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February 26, 2009 - 2:21pm
While we're on the subject of visual presentation of information, I just want to point out that part of the reason I'm psyched about being able to map greenhouse gas emissions geographically is because (let's be honest here) there isn't currently an effective visual image of climate disruption.
February 26, 2009 - 10:03am
A longish essay I wrote last year has appeared in the twentieth-anniversary issue of the terrific literary journal War, Literature & the Arts. It's a print journal with an online site, and since your tax dollars helped me publish this time around (the journal is based at the U.S Air Force Academy), I'll kindly give you a link, if you're interested, so you can read for absolutely free. Now can we stop all that hard talk about arts funding during economic downturns?
February 25, 2009 - 8:51pm
Several alert readers sent me links to this story in the New York Times. The headline -- “In Tough Times, Humanities Must Justify Their Worth” -- pretty much captures the tale. It's yet another decline narrative, lamenting the loss of respect for the classics, for a time in which young people sought truth and meaning and appreciated the ineffable blah blah blah.You can fill in the rest.As with so many Times stories, it goes off the rails in the last few paragraphs.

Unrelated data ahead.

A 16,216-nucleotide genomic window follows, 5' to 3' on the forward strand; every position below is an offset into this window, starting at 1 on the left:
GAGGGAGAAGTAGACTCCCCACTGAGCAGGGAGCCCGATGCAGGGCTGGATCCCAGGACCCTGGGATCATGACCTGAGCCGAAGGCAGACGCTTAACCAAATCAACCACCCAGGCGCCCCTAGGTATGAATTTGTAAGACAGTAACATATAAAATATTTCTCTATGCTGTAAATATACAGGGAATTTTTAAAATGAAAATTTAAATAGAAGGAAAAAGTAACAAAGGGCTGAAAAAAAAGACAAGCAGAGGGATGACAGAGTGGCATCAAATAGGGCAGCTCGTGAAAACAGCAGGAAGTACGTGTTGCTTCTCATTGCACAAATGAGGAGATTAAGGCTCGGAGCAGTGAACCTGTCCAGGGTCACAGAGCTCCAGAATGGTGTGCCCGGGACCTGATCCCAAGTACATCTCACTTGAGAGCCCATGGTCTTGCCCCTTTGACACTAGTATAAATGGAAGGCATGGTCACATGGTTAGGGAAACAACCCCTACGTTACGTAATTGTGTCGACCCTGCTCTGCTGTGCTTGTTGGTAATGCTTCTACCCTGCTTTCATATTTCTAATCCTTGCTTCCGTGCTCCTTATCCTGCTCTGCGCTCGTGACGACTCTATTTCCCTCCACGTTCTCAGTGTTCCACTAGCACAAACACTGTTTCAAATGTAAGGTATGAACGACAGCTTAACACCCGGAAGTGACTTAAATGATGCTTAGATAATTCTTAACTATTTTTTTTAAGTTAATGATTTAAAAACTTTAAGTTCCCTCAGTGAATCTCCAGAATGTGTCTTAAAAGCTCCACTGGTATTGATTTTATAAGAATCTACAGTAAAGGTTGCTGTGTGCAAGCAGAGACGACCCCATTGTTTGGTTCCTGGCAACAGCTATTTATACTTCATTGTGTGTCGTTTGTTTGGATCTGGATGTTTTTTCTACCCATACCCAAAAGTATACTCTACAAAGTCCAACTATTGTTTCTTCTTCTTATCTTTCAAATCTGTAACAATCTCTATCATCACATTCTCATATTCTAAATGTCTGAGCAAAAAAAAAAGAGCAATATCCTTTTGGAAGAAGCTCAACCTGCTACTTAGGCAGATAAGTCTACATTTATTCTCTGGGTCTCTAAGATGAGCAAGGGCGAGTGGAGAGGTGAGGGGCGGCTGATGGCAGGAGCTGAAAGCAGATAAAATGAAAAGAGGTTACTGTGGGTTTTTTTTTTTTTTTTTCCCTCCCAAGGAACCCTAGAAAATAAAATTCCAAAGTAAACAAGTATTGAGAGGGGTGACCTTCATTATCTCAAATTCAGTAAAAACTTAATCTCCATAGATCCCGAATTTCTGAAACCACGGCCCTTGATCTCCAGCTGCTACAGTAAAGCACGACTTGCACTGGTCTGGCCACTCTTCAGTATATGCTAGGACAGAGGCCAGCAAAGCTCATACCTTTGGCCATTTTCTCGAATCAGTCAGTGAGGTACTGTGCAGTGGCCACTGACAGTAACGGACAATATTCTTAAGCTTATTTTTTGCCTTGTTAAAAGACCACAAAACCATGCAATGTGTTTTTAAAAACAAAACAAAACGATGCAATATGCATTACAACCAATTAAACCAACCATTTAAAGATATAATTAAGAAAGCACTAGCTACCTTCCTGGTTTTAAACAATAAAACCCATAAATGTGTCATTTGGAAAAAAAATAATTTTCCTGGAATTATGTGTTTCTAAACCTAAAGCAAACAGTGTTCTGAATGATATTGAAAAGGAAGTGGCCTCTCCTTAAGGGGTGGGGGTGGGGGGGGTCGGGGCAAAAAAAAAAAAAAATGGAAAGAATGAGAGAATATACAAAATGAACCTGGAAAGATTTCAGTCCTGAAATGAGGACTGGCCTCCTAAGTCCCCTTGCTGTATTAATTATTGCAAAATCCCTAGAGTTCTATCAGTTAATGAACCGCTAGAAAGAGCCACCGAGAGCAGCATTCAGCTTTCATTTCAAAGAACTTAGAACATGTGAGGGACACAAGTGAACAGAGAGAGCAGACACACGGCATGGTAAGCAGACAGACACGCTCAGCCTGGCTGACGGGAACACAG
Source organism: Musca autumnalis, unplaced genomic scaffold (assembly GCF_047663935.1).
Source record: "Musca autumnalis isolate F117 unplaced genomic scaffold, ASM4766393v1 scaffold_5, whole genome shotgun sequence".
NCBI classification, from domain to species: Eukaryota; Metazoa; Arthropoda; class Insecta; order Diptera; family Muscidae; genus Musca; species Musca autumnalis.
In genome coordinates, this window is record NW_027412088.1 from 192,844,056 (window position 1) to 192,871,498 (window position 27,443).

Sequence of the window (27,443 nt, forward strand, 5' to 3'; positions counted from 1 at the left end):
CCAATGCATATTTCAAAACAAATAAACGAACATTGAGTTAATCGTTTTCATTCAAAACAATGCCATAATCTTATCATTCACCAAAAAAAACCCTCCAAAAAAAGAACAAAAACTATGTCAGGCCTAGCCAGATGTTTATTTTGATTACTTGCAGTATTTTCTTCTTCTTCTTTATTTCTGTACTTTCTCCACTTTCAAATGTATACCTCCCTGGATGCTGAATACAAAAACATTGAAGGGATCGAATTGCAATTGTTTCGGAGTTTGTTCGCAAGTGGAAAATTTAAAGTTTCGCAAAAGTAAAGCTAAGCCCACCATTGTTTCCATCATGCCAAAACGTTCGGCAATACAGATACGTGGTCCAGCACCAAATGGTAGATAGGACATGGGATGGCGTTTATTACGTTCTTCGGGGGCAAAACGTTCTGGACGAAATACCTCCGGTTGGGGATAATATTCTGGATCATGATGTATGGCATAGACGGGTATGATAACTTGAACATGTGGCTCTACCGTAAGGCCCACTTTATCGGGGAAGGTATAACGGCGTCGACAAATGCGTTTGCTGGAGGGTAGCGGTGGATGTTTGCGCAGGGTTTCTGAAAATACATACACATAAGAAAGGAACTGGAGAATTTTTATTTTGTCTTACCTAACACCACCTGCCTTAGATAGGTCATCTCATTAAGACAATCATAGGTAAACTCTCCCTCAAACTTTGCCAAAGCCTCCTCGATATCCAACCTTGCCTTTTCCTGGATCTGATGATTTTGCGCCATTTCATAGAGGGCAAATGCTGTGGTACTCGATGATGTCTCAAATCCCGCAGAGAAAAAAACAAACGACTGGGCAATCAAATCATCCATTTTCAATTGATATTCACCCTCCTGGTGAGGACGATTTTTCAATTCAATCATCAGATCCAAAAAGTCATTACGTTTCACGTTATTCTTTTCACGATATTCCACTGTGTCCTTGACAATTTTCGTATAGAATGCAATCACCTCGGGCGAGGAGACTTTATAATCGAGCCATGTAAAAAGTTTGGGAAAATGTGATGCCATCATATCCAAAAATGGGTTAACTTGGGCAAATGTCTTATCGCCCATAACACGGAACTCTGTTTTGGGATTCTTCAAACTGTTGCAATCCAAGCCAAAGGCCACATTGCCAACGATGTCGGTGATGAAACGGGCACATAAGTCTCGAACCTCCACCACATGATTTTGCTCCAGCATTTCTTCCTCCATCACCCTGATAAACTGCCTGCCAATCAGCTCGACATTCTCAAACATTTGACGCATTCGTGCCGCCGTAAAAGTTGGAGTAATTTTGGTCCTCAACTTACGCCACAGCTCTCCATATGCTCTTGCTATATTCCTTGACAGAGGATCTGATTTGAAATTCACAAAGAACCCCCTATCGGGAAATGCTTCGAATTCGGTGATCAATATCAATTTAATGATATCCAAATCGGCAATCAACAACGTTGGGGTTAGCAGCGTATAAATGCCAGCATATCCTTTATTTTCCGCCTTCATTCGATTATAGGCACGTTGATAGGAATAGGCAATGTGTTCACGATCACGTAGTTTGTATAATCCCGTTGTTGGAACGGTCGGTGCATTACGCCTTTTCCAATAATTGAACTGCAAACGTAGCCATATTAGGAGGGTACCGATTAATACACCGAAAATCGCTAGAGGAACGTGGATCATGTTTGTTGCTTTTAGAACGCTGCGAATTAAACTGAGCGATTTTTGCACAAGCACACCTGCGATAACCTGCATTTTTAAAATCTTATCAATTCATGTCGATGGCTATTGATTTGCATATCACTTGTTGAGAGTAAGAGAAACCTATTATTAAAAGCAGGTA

February 25, 2009 - 4:42pm
Conventional wisdom has it that 70% of the information received from a message is based on how the messenger looks, 20% on how the messenger sounds, and only 10% on what the messenger says. I'm sure those numbers are accurate, because they've been cited by Eddie Izzard in public presentations, and if he's not an expert, who is?
February 25, 2009 - 9:45am
As I've said, one of the nice things about the AWP conference was meeting in person some of those whom I've only known online. One of these was Sean Carman, a very funny writer I've appreciated from afar. I asked Sean if he'd come on over to my blogging house for a day, and he graciously agreed.
February 25, 2009 - 4:27am
 Last fall I broke my pinkie toe. Already running late, I had rushed back into the house to grab a warm jacket for my daughter when I tripped over the luggage our houseguests had conveniently placed by the door in preparation for their departure. It wasn’t anyone’s fault—our guests weren’t expecting me to come racing back into the house at top speed. But the painful days afterwards (a broken little toe is no little thing, I quickly discovered) were a reminder that sometimes I live a bit too close to the edge—it’s always rush, rush, rush.
February 24, 2009 - 5:01pm
Rule One: Never make your reader laugh when she's not supposed to.SUNY Binghamton got blasted in the New York Times for running a typically scummy Division I basketball team. Big deal. Tell it to Auburn. SUNY should have ignored it. No one cares.But the president got all huffy, and so did SUNY's newspaper. Let's look at its sports editor's opinion piece.
February 23, 2009 - 9:23pm
 Just under a year ago, I wrote my first piece for Inside Higher Ed. It wasn’t for this blog, which was still in the planning stages; rather, it was a piece on teaching and tae kwon do. It was a “coming out” of sorts — it was the first time I’d written anything public about my tae kwon do practice, which still felt rather new to me.

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